JACKSONVILLE, Fla. — (Note: The video above is from a related report.)
President Joe Biden is making a major push to invest in the nation’s infrastructure under his $2.3 trillion spending plan unveiled last week, and the White House is amplifying that push with state-by-state breakdowns showing the current conditions of roads, bridges, utilities and housing affordability.
Florida’s Infrastructure Report Card came in at a C grade. You can view the full report card here.
The report says Florida has 408 bridges and more than 3,564 miles of highway in poor condition.
“Since 2011, commute times have increased by 11.6% in Florida and on average, each driver pays $425 per year in costs due to driving on roads in need of repair,” the report says.
The report also says Floridians who use public transportation spend an extra 77.9% of their time commuting, and non-white households are three and a half times more likely to rely on public transit. Sixteen percent of the state’s trains and other transit vehicles are past their useful life, according to the report.
When it comes to recovering from natural disasters, the report says Florida has experienced 22 extreme weather events from 2010 to 2020, costing the state up to $100 billion in damage.
Housing, utilities, drinking water and broadband internet access are all part of the infrastructure package as well. The report says 1.4 million renters in Florida spend more than 30% of their income on rent.
Over the next 20 years, Florida’s drinking water infrastructure will need $21.9 billion in additional funding, according to the report. Home energy spending costs low-income families in Florida 8 to 10% of their income, the report says.
Six percent of Floridians live in areas with no broadband infrastructure that provides “minimally acceptable speeds,” and 51.1% of Floridians live in areas with only one such provider. When broadband infrastructure is available, it is often too expensive, with 13% of Florida households lacking an internet subscription, according to the report.
Another component of the American Jobs Plan is caregiving for older adults and those with disabilities as well as child care, along with health care for the nation’s veterans. In Florida, 38% of people live in a “child care desert,” and across the country, hundreds of thousands of older adults and people with disabilities need home and community-based services, the report says.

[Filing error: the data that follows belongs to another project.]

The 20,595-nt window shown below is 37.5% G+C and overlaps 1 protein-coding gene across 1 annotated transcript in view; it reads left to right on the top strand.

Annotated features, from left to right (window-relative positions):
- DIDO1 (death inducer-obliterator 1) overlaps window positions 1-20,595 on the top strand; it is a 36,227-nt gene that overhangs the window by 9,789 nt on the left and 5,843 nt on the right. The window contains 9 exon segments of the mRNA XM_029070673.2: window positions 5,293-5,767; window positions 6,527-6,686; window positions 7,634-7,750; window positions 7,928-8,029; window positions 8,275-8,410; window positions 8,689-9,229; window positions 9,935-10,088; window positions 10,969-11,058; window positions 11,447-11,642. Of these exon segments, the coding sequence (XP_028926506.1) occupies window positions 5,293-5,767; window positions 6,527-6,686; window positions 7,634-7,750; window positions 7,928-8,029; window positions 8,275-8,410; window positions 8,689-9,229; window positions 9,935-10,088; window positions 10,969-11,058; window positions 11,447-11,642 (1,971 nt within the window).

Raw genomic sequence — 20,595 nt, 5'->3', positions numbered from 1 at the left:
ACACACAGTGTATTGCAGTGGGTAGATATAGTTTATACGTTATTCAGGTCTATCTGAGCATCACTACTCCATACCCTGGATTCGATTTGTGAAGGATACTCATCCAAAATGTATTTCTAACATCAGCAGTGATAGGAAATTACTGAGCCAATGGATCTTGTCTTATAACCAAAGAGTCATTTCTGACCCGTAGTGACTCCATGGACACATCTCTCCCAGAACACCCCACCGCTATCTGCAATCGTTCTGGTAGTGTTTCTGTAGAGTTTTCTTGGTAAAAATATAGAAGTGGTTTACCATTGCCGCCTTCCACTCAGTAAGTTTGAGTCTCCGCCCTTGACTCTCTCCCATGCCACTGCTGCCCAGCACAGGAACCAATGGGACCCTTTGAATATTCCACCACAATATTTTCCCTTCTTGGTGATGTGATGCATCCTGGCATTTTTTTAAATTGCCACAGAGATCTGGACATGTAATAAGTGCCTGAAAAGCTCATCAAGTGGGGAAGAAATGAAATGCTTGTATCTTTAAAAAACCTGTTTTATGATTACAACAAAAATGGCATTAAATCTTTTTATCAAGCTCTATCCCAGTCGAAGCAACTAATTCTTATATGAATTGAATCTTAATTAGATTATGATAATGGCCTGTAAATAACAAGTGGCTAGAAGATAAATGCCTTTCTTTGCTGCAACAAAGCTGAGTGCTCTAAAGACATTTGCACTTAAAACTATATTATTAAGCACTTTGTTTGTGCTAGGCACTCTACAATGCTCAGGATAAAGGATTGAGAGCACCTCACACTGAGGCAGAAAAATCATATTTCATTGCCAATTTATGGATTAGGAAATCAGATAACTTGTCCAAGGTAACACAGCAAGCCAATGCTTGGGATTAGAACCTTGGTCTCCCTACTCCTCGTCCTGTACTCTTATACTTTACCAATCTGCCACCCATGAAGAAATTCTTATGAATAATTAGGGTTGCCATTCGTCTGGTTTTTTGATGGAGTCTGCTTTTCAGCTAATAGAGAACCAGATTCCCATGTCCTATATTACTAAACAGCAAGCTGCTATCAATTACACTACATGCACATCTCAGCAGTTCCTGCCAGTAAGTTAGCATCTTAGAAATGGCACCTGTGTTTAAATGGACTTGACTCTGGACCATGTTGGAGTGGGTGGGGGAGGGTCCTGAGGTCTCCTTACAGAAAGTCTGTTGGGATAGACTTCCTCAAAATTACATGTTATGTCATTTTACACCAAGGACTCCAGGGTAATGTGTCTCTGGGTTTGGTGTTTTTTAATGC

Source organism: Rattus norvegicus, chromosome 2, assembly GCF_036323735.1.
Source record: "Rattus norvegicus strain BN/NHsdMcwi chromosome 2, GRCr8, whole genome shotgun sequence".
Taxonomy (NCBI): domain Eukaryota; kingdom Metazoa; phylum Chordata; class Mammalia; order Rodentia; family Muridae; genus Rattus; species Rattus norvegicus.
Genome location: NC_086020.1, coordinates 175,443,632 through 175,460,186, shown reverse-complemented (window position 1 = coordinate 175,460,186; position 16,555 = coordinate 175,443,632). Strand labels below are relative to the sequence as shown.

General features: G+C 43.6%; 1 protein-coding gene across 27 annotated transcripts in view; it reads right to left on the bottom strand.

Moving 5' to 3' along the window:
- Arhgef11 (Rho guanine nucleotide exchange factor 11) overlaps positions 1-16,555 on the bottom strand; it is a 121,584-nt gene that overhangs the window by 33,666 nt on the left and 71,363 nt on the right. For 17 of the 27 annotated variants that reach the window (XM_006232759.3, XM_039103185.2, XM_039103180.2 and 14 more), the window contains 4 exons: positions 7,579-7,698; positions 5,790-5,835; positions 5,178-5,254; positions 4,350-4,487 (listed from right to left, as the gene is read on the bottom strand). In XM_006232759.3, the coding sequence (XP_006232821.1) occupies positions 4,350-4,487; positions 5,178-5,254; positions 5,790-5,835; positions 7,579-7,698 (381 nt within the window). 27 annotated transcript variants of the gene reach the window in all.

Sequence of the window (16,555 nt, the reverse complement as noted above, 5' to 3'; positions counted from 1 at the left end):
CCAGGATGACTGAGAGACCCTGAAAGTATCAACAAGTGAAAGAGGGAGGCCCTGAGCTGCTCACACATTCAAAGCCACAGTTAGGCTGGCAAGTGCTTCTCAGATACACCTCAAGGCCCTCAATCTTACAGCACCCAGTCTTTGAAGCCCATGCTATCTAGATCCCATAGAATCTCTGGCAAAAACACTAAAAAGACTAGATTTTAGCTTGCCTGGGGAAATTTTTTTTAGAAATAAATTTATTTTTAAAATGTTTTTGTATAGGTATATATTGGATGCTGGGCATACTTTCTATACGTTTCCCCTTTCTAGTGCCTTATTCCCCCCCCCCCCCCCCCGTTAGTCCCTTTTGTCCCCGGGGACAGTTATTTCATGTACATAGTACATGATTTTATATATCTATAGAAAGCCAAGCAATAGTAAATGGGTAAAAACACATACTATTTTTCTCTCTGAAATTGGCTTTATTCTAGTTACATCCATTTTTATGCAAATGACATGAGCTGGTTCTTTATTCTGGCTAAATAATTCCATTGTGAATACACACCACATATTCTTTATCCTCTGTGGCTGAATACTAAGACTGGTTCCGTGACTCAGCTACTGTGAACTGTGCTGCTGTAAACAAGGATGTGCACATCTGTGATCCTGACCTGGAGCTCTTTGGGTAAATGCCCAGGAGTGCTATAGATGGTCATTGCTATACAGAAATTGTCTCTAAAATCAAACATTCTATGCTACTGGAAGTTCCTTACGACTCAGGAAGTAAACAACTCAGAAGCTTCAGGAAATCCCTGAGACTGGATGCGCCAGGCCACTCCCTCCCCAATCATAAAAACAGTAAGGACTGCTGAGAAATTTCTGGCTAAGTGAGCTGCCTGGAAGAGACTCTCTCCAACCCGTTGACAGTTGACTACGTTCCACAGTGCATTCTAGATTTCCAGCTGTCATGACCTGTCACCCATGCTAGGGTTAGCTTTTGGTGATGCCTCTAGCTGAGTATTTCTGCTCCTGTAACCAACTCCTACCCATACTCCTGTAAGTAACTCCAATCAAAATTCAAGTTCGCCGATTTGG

When it comes to veteran health care, the report says Florida is home to 1.5 million veterans, 9.5% of whom are women and 53% of whom are older than 65, according to the report. The plan would improve care specific to the needs of women and older veterans.
The last aspect addressed in the report is manufacturing and clean energy. Manufacturers employ 382,000 workers in Florida, or 4.3% of the state’s workforce, the report says. As of 2019, there were 166,032 Floridians working in clean energy, according to the report.
Republican lawmakers have been quick to reject the infrastructure proposal, saying only a fraction of the spending goes to traditional infrastructure. The plan dedicates billions of dollars to areas like Medicaid support for caregivers, funding electric vehicle charging stations and addressing racial disparities of highway systems put in place in ways that destroyed Black neighborhoods.
Here is a breakdown of the different infrastructure areas the American Jobs Plan targets:
- $600 billion for transportation infrastructure, including $115 billion for repairing roads and bridges
- $400 billion for access to caregiving for older adults and people with disabilities
- $300 billion to retool and revitalize manufacturers
- $200 billion to increase housing supply
- $111 billion for clean drinking water
- $100 billion for universal, reliable, affordable high-speed broadband access for every family in America
- $85 billion to modernize public transit
- $50 billion to improve resiliency of infrastructure and support communities recovering from disaster
- $18 billion to improve infrastructure of VA health care facilities
The White House says the plan will also:
- Modernize schools and early learning facilities and build new ones
- Upgrade low-income homes to make them more energy efficient
- Create high-paying union jobs to advance clean energy production
“For decades, infrastructure in Florida has suffered from a systemic lack of investment,” the White House plan outline says. “The need for action is clear.”